08:25 GMT +316 October 2019
Listen Live
    Prime Minister Theresa May delivers a speech at the British Academy in London, where she said that a new wave of grammar schools will end selection by house price and give every child the chance to go to a good school, in Britain September 9, 2016.

    Brexit is Here, But UK Politicians Still Unclear - Institute for Gov't Report

    © REUTERS / Nick Ansell
    Europe
    Get short URL
    154
    Subscribe

    The government told civil servants not to prepare or plan for Brexit, and this week's revelation by Tom Scholar, the most senior civil servant in the Treasury, supports the fact that the British Government failed to make suitable provisions in case of Brexit.

    As a result of late planning, Brexit could now cost the government around US$84 million a year and could mean that at least 500 new civil servants would need to be hired. According to experts, there is complete Brexit confusion within  parliamentary walls, which is leading to unnecessary costs and delays.

    A report, published by the Institute for Government, titled "Planning for Brexit: Silence Is Not a Strategy," assesses the progress the government has made towards planning for Brexit so far. Their assessment is not a good one, as the report argues now is not a time to be silent about Brexit, which is exactly what Prime Minister Theresa May is doing.

    The report, has shown that despite the civil servants' quick reaction to Brexit, politicians still do not know what to do. However, the report makes it clear that the goal of the government is to explain how Brexit will affect every sector of the economy and region of the UK.

    In addition to this, the Institute for Government have also said that they believe "turf wars" will develop between ministers, as PM May set up three separate departments to deal with Brexit: David Davis was appointed as Brexit minister, Liam Fox was put in charge of international trade and Boris Johnson placed in the Foreign Office. According to the report, all three are having unofficial discussions which are preventing them from getting on with the job in hand.

    "In July we argued that Brexit would be best managed by a beefed-up unit in the Cabinet Office, to avoid the distraction and costs of setting up new departments, and to make it clear that the Prime Minister was in charge. Theresa May chose a different path, creating two new departments to deliver Brexit alongside the Foreign Office," the report states.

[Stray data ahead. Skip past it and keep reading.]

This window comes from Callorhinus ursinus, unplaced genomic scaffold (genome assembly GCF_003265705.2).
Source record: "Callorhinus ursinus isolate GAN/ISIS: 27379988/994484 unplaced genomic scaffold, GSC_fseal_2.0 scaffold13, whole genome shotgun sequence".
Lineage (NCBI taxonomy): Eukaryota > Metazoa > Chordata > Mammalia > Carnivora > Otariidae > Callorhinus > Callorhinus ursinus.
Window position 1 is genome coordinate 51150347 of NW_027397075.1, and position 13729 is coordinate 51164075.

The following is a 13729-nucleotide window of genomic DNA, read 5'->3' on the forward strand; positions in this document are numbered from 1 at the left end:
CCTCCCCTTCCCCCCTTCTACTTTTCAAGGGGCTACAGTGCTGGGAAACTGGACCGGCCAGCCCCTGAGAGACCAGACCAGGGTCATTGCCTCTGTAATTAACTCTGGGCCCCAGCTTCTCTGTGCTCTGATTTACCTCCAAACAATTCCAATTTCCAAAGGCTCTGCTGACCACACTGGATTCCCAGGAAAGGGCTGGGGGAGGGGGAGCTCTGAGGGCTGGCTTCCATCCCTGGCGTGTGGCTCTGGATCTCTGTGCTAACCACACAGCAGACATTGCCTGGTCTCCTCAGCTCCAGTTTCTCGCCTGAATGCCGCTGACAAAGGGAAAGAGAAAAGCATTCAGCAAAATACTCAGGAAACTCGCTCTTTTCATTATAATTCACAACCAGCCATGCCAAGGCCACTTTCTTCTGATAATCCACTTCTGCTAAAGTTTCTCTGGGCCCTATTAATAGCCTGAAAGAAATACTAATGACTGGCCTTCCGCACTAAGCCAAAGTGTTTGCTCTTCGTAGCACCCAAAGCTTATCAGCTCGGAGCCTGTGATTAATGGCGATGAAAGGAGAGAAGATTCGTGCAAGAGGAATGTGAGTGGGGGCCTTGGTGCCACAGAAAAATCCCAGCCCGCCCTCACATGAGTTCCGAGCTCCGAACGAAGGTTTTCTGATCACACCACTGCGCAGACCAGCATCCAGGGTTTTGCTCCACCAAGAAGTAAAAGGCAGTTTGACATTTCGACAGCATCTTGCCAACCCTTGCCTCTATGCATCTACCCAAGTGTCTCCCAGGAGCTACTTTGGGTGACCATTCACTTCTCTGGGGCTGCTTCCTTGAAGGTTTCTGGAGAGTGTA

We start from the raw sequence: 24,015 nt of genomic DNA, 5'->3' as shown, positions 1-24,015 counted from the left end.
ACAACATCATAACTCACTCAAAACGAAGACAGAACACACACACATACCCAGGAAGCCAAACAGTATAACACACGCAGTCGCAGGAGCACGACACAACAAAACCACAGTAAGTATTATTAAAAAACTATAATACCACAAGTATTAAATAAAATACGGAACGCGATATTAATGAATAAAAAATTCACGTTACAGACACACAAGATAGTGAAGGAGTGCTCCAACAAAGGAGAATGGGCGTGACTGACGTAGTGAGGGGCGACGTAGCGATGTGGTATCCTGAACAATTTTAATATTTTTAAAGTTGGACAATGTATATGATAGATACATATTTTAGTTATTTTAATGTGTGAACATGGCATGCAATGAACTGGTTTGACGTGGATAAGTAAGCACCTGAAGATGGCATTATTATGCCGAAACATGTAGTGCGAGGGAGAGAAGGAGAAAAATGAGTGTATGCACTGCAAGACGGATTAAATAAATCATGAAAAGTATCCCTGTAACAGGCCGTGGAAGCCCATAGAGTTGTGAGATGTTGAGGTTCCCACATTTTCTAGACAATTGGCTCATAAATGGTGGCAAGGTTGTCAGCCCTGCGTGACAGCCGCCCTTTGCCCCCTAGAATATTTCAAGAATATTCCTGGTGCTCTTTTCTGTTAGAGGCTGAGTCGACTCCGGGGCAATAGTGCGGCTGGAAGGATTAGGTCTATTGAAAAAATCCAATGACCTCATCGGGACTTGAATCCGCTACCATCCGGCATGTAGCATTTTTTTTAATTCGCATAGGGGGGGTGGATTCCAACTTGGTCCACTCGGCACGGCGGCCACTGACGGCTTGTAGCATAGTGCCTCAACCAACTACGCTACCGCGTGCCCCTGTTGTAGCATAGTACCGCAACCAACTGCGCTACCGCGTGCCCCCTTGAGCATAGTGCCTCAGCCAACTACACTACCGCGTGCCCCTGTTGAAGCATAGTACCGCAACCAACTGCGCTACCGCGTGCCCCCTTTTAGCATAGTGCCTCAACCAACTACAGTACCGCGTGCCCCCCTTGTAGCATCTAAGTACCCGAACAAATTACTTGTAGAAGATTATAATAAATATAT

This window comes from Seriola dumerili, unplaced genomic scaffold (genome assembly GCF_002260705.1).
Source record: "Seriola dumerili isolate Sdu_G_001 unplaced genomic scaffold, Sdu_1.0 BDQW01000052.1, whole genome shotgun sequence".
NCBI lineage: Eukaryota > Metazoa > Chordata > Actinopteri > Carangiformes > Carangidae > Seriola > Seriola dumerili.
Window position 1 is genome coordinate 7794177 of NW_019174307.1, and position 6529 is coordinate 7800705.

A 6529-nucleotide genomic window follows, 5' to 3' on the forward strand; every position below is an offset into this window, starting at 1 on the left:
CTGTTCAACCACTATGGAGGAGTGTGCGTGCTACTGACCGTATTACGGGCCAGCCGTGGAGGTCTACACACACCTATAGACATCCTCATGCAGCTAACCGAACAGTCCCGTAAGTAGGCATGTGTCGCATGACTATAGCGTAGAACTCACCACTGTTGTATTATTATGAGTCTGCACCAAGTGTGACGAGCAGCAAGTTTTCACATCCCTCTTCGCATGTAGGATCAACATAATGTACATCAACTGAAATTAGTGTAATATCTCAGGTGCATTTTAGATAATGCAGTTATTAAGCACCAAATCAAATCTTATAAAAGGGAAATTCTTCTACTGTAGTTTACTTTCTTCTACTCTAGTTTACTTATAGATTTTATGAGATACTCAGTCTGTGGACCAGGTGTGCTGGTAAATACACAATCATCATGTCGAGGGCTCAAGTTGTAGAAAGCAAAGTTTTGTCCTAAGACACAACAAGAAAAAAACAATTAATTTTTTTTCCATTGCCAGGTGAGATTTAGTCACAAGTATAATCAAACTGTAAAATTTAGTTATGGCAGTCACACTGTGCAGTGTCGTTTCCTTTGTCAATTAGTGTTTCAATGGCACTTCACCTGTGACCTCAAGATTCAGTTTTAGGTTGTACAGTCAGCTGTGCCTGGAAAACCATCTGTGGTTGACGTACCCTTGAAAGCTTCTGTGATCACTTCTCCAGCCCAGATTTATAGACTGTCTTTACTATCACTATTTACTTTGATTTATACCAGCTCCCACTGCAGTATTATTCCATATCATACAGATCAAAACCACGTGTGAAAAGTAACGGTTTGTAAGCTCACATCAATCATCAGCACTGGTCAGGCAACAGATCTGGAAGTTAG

Dr. Hannah White, program director and co-author of the report, believes all of these "side conversations: will no doubt lead to wasted time and energy and Theresa May must move swiftly to avoid this.  

    This is not the only stumbling block; the report also highlights the government's negotiating position and urges the politicians to bring clarity on Brexit talks.

    "Silence is not a strategy. The current situation — where we are left to interpret personal musings of individual ministers — is frustrating those looking for an early exit, perplexing those with whom we have to negotiate and unsettling those looking to do business in the UK," Dr. White said in a recent statement.

    "The Prime Minister has sworn she will not give a running commentary on negotiations, but she needs rapidly to clarify how and when the government intends to go about making decisions on Brexit."

    Related:

    'Nobody Has the Foggiest Notion' of What to Do - Ex Chancellor Clarke on Brexit
    Theresa May Chairs Brexit Talks as Realities Dawn on Ministers
    EU Has Ambitious Plans for Economic Development After Brexit - German Chancellor
    UK Gov't Uses Migrant Issue as 'Bargaining Chip' at Brexit Talks With EU - Mayor
    Tags:
    assessment, domestic politics, politicians, risk, negotiations, planning, chaos, report, UK Referendum, Brexit, Conservative Party, European Union, David Davis, Boris Johnson, Liam Fox, Theresa May, Great Britain, Europe, United Kingdom
    Community standardsDiscussion
    Comment via FacebookComment via Sputnik